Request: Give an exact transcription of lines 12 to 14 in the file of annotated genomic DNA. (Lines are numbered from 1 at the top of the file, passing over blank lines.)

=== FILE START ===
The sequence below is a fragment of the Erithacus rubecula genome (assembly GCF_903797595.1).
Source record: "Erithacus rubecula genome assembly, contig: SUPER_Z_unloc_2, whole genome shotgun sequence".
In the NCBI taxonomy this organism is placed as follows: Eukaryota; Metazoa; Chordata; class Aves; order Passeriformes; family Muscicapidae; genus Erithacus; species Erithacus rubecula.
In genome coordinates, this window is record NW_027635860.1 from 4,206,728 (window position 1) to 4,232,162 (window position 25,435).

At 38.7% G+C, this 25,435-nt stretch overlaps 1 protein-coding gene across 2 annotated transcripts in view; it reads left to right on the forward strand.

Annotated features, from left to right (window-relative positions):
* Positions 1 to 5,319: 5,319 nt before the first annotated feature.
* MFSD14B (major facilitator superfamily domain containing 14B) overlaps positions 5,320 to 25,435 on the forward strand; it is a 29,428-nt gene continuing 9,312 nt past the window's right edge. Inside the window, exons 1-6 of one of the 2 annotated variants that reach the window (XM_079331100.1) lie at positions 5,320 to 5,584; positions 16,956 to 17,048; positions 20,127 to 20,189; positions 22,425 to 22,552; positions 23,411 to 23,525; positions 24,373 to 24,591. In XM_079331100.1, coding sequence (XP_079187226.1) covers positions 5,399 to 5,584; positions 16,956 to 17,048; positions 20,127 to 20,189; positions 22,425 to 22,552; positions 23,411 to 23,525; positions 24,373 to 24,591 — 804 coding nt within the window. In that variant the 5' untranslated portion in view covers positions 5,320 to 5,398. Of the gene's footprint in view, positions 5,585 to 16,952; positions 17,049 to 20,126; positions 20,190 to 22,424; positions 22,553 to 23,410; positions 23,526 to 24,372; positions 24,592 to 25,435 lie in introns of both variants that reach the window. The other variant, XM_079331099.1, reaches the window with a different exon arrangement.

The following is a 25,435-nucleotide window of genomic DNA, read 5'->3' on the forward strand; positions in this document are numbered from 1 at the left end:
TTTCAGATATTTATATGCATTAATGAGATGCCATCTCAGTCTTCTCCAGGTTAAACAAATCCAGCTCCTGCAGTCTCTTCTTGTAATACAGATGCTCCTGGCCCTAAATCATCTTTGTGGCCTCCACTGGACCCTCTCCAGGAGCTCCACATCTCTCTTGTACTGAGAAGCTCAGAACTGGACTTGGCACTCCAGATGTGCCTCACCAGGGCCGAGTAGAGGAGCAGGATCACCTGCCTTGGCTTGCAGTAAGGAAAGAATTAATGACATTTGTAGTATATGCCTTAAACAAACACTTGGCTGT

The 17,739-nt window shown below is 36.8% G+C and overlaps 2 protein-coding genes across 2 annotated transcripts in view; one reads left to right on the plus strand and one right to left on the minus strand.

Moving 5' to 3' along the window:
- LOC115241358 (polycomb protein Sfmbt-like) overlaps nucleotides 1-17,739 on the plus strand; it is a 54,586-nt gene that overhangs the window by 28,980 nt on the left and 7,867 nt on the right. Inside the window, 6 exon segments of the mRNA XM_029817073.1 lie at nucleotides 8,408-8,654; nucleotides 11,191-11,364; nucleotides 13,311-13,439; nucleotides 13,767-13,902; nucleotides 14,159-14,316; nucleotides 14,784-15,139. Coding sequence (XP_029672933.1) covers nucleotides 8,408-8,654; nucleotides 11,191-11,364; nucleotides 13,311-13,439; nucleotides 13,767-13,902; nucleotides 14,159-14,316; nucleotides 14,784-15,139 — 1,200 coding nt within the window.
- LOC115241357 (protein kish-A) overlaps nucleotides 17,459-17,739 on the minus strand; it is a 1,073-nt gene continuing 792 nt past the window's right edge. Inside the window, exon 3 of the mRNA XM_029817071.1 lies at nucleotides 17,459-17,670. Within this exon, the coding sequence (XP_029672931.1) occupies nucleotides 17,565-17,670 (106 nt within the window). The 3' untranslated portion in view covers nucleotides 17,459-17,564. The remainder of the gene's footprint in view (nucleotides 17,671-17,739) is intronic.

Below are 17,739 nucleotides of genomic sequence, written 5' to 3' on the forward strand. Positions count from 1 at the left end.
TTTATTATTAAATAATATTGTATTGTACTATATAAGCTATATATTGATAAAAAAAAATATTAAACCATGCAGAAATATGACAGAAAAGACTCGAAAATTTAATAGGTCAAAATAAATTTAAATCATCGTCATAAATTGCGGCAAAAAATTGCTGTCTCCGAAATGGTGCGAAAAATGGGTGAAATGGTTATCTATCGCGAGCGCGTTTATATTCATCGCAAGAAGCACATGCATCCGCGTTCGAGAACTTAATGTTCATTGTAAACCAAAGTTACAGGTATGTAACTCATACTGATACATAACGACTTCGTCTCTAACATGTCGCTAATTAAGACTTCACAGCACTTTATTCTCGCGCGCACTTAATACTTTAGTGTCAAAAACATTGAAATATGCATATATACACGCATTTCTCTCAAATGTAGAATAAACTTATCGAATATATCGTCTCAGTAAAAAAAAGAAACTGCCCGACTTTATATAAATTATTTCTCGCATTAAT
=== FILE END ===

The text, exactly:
Moving 5' to 3' along the window:
- LOC115241358 (polycomb protein Sfmbt-like) overlaps nucleotides 1-17,739 on the plus strand; it is a 54,586-nt gene that overhangs the window by 28,980 nt on the left and 7,867 nt on the right. Inside the window, 6 exon segments of the mRNA XM_029817073.1 lie at nucleotides 8,408-8,654; nucleotides 11,191-11,364; nucleotides 13,311-13,439; nucleotides 13,767-13,902; nucleotides 14,159-14,316; nucleotides 14,784-15,139. Coding sequence (XP_029672933.1) covers nucleotides 8,408-8,654; nucleotides 11,191-11,364; nucleotides 13,311-13,439; nucleotides 13,767-13,902; nucleotides 14,159-14,316; nucleotides 14,784-15,139 — 1,200 coding nt within the window.
- LOC115241357 (protein kish-A) overlaps nucleotides 17,459-17,739 on the minus strand; it is a 1,073-nt gene continuing 792 nt past the window's right edge. Inside the window, exon 3 of the mRNA XM_029817071.1 lies at nucleotides 17,459-17,670. Within this exon, the coding sequence (XP_029672931.1) occupies nucleotides 17,565-17,670 (106 nt within the window). The 3' untranslated portion in view covers nucleotides 17,459-17,564. The remainder of the gene's footprint in view (nucleotides 17,671-17,739) is intronic.